Our perception of classic literature and the reality often times are very far apart. I recently read "Wuthering Heights" and was surprised to find out that Heathcliff is not the brooding, romantic hero that he is commonly thought to be. Rather, he is a psychopath and sadist who does everything he can to keep everyone around him miserable. Ostensibly this is because he yearns for his lost love, Catherine. The reality is that he is unhinged from his obsession with her. And with Catherine dead the only outlet for this obsession is to punish everyone around him for being alive.
As "Wuthering Heights" so little resembles its popular representation, I found it to be a fascinating book. Fascinating by just how terrible Heathcliff is. Fascinated by Catherine's multiple pronouncements that she could never marry Heathcliff as much as she enjoys his company. It is Catherine's perception of and relationship with Heathcliff that motivates all the action.
When first seen Catherine is a spoiled child. When Heathcliff is introduced as the adopted gypsy boy, Catherine enjoys toying with him rather than playing with him. Heathcliff, the poor, confused orphan, is out of his depth and completely captivated by Catherine. When, as a teenager, he overhears Catherine declaring she could never love Heathcliff, he runs away.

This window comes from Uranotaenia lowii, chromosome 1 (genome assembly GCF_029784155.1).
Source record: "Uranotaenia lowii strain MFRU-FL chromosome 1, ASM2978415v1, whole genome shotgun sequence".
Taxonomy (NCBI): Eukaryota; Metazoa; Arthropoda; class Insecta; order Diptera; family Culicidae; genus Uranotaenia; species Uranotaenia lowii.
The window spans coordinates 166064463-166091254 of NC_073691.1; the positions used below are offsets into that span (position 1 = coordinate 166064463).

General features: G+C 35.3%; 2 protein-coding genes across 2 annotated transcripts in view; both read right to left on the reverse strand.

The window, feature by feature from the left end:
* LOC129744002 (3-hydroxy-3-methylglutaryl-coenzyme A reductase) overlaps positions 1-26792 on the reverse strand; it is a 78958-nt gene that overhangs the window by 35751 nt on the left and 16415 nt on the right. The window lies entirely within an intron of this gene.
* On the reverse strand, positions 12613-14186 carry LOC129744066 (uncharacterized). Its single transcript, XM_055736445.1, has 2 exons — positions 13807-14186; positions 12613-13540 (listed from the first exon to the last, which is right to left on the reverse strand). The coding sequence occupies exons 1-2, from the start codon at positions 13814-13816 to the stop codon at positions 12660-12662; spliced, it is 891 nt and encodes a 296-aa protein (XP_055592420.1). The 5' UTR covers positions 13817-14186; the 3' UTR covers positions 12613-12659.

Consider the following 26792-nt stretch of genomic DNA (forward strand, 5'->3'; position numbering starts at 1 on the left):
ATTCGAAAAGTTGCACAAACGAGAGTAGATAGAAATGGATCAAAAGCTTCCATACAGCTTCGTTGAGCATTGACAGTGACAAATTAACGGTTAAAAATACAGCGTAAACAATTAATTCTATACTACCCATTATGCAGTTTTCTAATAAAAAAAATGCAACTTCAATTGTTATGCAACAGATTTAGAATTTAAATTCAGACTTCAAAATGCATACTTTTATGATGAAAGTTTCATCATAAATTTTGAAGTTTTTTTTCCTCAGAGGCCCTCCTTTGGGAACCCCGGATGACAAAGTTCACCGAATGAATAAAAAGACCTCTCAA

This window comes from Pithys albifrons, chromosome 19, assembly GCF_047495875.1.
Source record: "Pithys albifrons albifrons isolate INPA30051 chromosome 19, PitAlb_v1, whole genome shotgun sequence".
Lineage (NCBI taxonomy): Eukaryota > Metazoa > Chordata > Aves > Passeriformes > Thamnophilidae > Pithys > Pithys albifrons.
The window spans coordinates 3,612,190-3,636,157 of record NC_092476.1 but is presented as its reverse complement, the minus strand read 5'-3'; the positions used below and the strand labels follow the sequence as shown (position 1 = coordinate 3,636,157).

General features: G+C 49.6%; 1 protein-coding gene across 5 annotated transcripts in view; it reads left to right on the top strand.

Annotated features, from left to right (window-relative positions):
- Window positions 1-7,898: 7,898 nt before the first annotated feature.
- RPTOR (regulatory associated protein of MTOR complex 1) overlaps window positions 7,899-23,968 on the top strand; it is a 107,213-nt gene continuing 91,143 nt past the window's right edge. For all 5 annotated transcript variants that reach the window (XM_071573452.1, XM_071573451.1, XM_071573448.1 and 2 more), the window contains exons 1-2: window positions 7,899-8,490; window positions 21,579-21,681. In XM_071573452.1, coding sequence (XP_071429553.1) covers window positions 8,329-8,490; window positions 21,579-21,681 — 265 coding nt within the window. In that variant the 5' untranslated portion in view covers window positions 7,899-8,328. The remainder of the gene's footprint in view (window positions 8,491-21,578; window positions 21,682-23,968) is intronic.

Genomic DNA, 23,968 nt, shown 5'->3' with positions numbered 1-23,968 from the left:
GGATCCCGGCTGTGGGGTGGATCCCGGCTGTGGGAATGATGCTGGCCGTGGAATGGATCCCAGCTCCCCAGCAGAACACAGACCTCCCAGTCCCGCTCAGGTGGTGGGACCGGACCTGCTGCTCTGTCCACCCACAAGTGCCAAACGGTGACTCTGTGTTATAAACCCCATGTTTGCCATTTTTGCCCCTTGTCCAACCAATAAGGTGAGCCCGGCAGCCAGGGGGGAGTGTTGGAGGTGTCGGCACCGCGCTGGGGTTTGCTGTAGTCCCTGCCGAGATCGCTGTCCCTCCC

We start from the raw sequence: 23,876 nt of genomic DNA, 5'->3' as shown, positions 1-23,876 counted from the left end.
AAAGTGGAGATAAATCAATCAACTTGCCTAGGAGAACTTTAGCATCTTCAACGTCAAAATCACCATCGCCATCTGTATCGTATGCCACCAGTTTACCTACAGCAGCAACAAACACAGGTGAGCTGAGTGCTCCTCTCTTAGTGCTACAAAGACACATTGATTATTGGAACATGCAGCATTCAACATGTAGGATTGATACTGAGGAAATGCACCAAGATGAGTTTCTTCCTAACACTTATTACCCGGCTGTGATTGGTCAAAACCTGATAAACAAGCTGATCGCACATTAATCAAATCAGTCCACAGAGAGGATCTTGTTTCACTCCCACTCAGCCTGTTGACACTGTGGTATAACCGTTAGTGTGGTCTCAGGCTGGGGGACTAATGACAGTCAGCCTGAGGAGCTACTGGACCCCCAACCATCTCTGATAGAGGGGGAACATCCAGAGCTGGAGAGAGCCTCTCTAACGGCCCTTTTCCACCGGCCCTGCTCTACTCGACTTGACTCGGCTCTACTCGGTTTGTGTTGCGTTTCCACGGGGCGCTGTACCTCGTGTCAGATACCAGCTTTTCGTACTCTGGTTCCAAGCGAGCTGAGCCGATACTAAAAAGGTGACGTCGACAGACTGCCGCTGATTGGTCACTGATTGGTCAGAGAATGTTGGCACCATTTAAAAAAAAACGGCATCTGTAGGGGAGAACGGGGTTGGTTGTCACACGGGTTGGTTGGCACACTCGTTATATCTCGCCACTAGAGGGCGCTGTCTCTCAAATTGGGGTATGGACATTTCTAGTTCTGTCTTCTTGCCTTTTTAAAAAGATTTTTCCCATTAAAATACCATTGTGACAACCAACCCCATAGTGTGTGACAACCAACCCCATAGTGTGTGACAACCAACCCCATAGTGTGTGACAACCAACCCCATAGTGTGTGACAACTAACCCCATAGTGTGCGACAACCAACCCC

When Heathcliff reappears he is a grown man. What he has been doing in the interim is only hinted at, but he has come back a cruel and vengeful person.
Another aspect of the novel I found intriguing was the idea of the supernatural. The supernatural, magic powers, the dead returning as spirits, are all mentioned, setting up the idea that many people believe in these things. This has led to, in my opinion, the mistaken idea that Catherine has come back as a ghost and, when Heathcliff thankfully dies, he joins her.
My belief is that Catherine does not return from the dead. Heathcliff, driven mad by his own obsession, begins hallucinating that he sees her until, in his psychotic state, he starves himself to death. The turning point for Heathcliff is the realization that he cannot keep everyone around him sunk in the same misery he wallows in. Catherine's daughter, forced to live in Heathcliff's home, defies him. She falls in love and declares that no matter what he does he will not prevent her happiness. The moment Heathcliff loses the ability to control those around him, he loses control of himself. It is only after he is defied that his hallucinations begin. And, as unlikely as it seems from all that has come before, "Wuthering Heights" has a happy ending.